FLC’s Community Concert Hall adds shows to lineup

By Charles Leslie
Special to The PREVIEW

Tickets for six additional shows, newly added to the 2014 season at the Community Concert Hall at Fort Lewis College, went on sale Friday, Nov. 15. Tickets can be purchased online at www.durangoconcerts.com, and by phone at 247-7657.

Added to the lineup at the Community Concert Hall for winter/spring 2014 are:

• The Grascals, with special guest Running Out Of Road, Jan. 18, 7 p.m. $18/$24.

The Grascals are among the most beloved and acclaimed bands on today’s bluegrass scene. As their releases prove, The Grascals’ rare musical empathy gives the band members an unerring ear for just the right touch to illuminate each offering’s deepest spirit — whether they’re digging into one of their original songs or reworking a bluegrass classic or pop standard. This unique sound has earned the band two Grammy nominations for Best Bluegrass Album. The Grascals’ special guest, Durango-based Running Out Of Road, delves into the nature of great American roots style music through arrangement and performance of original material, contributing to the ever-growing bluegrass tradition of Colorado.

• Colin Quinn, “Unconstitutional,” Feb. 6, 7 p.m. $28/$34.

A veteran of Saturday Night Live, stand-up comedian Colin Quinn returns to the stage in “Unconstitutional,” tackling 226 years of American Constitutional calamities in 70 minutes. In 1787, 55 delegates in wigs and tights sat down to create a country from scratch. In 2013, Quinn offers his unique comedic perspective on the U.S. national character. From predator drones to the Kardashians, he pulls no punches in asking if this is what the founding fathers planned. “Unconstitutional” has received rave reviews, including, “Hilarious! Wonderfully riotous!” (The Hollywood Reporter) and “Fast, furious and funny! In Quinn we trust.” (New York Daily News).

• An Evening with Keb’ Mo’, Feb. 26, 7 p.m. $40/$50.

The music of blues great Keb’ Mo’ is a post-modern expression of the artistic and cultural journey that has transformed the blues over time. His distinctive sound embraces multiple eras and genres, including pop, rock, folk and jazz, in which he is well-versed. His unique sound owes as much to the contemporary singer-songwriter movement, including inspiration from his longtime friends and collaborators Bonnie Raitt and Jackson Browne, as to the spirit of blues godfather Robert Johnson. For Keb’ Mo’, the common bond between these influences is the underlying storytelling ethic, the power of song to convey human experience and emotional weight.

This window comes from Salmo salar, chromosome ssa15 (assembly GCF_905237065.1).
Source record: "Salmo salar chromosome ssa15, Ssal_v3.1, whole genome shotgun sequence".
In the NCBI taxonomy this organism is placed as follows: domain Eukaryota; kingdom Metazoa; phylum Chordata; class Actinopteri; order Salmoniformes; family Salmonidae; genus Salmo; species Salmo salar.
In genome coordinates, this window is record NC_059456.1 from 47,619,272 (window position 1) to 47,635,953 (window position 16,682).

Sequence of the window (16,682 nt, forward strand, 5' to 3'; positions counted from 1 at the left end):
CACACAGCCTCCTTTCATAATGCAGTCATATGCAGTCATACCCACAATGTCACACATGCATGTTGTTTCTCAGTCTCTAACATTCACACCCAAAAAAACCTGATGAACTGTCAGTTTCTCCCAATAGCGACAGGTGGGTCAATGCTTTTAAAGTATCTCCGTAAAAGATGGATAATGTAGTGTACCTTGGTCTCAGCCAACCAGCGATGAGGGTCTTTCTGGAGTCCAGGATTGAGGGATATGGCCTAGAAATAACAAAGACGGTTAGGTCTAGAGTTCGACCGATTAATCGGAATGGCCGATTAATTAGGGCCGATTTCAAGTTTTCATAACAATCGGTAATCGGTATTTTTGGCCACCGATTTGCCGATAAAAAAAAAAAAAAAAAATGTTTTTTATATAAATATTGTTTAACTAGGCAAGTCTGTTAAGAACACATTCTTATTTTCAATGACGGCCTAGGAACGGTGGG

• Cody ChesnuTT, March 20, 7:30 p.m. $18/$24.

Hailed as a thrilling new figure in music, Cody ChesnuTT is a soul troubadour whose frank, socially conscious ruminations on life continue to challenge popular notions of what modern soul music can look and sound like. Called a “raw storyteller for the people, wearing a guitar and a toothpick-chewing smirk,” ChesnuTT has always stood his own creative ground. Truthfulness emanates from ChesnuTT’s vocal chords and the strings of his guitar, while his strong, sensitive voice continues to command listeners with its riveting sound, leading them to their own higher ground.

• Los Lobos, “Disconnected,” March 27,7:30 p.m. $39/$49.

Los Lobos may be most widely known for the hit “La Bamba,” but for 40 years the band has reigned as one of the world’s most innovative and critically acclaimed groups. Formed in the mid-1970s by David Hidalgo, Cesar Rosas Louis Perez and Conrad Lozano, Los Lobos began as a traditional acoustic Mexican group, but under the influence of LA’s ’80s punk rock scene, the members went electric, thus incorporating their blues, R&B, Latin, jazz and rock influences into an energized sound.

• ETHEL, “Grace,” May 2, 7:30 p.m. $23/$29.

Take the potency of an amplified edgy rock band and crank up the intensity, then throw in musical improvisation, and that describes New York’s most daring string quartet sensation, ETHEL. Creating a world in which classical music has never grown distant, ETHEL finds common ground between complex experimentalism and folk-influenced Americana. The inventive string quartet is setting the standard for new music engagement. ETHEL is touring with a program entitled “Grace,” the centerpiece of which is ETHEL’s adaptation of Ennio Morricone’s score to the 1986 film, “The Mission,” which addresses cross-cultural complexities fueled by the quest for redemption against the backdrop of the jungles of South America.

This story was posted on December 5, 2013.